Why Space Visualizations Are Hard

Space visualizations… They’re always popular, they’re interesting to do and they’re always hard. The objects we’re looking at are almost incomprehensibly large, except when compared to the distances at play. Because the differences are so great, you’re usually left to either model the proper distances, or the proper sizes, but not both.

I hadn’t seen a scale model of the Solar System, and so I thought I’d make one. I have a VERY simple blender file that has the inner solar system (Sun, Mercury, Venus, and Earth) at scale.

I tried to render this, and the planets were invisible. So I increased the resolution… And the planets were still invisible. A few iterations later, I finally got an unexpected result: Blender crashed.

I had been running in the standard 16:9 ratio, and all of the empty black above and below the area I cared about was taking up all of the RAM on my computer. Thankfully, this rendering is extremely linear, so I was able to dramatically adjust the aspect ratio to only draw those things I actually cared about.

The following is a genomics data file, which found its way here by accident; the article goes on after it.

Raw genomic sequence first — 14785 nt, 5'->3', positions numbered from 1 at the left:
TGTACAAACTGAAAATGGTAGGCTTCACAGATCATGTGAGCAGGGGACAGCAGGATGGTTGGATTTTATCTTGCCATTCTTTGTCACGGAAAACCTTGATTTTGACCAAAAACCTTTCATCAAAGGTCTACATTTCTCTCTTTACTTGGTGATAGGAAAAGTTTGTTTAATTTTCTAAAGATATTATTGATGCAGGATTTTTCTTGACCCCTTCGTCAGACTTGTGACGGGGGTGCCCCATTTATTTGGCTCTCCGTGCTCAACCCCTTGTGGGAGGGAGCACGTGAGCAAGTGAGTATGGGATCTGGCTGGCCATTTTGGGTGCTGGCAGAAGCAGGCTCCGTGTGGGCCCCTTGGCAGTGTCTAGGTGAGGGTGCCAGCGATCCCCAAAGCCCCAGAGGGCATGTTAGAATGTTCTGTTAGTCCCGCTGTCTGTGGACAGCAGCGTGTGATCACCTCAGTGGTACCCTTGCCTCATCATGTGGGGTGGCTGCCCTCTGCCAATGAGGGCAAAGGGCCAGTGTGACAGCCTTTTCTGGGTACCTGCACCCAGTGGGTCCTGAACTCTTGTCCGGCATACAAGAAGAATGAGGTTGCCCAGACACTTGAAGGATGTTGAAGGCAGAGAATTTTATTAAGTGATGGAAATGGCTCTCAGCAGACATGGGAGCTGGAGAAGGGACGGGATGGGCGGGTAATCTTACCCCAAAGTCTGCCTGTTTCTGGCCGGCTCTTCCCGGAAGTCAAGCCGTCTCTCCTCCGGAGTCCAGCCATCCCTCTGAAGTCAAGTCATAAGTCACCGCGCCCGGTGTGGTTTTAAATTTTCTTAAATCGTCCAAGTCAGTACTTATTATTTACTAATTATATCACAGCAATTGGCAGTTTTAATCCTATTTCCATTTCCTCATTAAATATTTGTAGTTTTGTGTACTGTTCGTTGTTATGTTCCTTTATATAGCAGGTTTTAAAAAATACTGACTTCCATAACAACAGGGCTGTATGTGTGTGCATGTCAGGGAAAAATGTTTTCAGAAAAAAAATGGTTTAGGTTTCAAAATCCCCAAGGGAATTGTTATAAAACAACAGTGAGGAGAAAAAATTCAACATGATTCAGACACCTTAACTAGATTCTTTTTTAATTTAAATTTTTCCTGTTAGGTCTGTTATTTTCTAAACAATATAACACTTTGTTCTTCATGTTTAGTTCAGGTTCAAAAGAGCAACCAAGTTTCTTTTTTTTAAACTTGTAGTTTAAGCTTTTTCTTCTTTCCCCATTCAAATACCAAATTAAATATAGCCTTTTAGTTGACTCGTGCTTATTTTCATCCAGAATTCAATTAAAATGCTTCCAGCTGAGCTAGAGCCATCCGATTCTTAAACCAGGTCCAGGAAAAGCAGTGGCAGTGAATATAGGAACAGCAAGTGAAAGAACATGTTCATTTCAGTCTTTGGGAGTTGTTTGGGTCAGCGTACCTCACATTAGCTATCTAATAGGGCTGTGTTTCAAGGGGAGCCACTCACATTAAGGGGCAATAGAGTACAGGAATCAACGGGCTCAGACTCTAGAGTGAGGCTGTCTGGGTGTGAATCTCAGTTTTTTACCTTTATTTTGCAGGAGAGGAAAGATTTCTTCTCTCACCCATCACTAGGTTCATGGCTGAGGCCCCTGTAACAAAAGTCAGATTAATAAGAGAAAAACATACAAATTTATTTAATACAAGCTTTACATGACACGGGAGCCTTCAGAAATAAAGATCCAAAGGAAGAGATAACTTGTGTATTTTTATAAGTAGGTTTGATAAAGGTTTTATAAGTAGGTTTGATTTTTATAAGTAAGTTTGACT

Here it is, in all its glory… A scale rendering of the inner solar system. This rendering is 30,000 pixels wide. To be able to see the whole thing at once, you’d need 28 1080p monitors next to each other. Earth is about 3×3 pixels (not counting the edge blending).

Here’s a preview:


Download full version here (70k, turns out all black compresses well).


Note: I have to open it in GIMP because it’s so wide.

Blender file is here




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